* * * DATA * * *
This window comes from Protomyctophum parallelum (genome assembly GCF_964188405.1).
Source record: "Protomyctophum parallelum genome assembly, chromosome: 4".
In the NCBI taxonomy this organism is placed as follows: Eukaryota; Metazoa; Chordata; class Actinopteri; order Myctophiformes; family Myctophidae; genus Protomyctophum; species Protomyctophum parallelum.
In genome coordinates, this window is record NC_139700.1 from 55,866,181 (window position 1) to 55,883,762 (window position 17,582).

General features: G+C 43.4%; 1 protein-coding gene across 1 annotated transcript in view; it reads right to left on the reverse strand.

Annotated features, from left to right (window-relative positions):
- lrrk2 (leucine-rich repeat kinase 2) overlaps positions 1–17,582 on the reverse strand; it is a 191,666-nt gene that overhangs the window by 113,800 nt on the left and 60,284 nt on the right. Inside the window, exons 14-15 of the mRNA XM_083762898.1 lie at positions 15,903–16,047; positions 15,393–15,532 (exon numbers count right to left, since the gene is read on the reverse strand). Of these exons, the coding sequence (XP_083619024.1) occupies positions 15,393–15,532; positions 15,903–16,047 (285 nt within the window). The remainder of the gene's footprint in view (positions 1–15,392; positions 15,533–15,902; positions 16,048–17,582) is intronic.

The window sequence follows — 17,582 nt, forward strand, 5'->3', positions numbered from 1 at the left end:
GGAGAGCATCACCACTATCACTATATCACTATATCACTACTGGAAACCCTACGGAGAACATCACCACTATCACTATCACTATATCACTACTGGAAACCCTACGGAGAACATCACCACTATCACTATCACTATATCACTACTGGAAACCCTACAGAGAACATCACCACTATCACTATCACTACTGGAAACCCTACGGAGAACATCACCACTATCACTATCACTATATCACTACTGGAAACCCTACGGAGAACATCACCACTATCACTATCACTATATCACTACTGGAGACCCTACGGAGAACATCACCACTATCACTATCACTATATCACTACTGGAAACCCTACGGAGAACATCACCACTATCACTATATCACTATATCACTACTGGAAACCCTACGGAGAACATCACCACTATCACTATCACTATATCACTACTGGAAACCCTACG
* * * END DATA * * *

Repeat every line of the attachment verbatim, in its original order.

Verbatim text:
This window comes from Protomyctophum parallelum (genome assembly GCF_964188405.1).
Source record: "Protomyctophum parallelum genome assembly, chromosome: 4".
In the NCBI taxonomy this organism is placed as follows: Eukaryota; Metazoa; Chordata; class Actinopteri; order Myctophiformes; family Myctophidae; genus Protomyctophum; species Protomyctophum parallelum.
In genome coordinates, this window is record NC_139700.1 from 55,866,181 (window position 1) to 55,883,762 (window position 17,582).

General features: G+C 43.4%; 1 protein-coding gene across 1 annotated transcript in view; it reads right to left on the reverse strand.

Annotated features, from left to right (window-relative positions):
- lrrk2 (leucine-rich repeat kinase 2) overlaps positions 1–17,582 on the reverse strand; it is a 191,666-nt gene that overhangs the window by 113,800 nt on the left and 60,284 nt on the right. Inside the window, exons 14-15 of the mRNA XM_083762898.1 lie at positions 15,903–16,047; positions 15,393–15,532 (exon numbers count right to left, since the gene is read on the reverse strand). Of these exons, the coding sequence (XP_083619024.1) occupies positions 15,393–15,532; positions 15,903–16,047 (285 nt within the window). The remainder of the gene's footprint in view (positions 1–15,392; positions 15,533–15,902; positions 16,048–17,582) is intronic.

The window sequence follows — 17,582 nt, forward strand, 5'->3', positions numbered from 1 at the left end:
GGAGAGCATCACCACTATCACTATATCACTATATCACTACTGGAAACCCTACGGAGAACATCACCACTATCACTATCACTATATCACTACTGGAAACCCTACGGAGAACATCACCACTATCACTATCACTATATCACTACTGGAAACCCTACAGAGAACATCACCACTATCACTATCACTACTGGAAACCCTACGGAGAACATCACCACTATCACTATCACTATATCACTACTGGAAACCCTACGGAGAACATCACCACTATCACTATCACTATATCACTACTGGAGACCCTACGGAGAACATCACCACTATCACTATCACTATATCACTACTGGAAACCCTACGGAGAACATCACCACTATCACTATATCACTATATCACTACTGGAAACCCTACGGAGAACATCACCACTATCACTATCACTATATCACTACTGGAAACCCTACG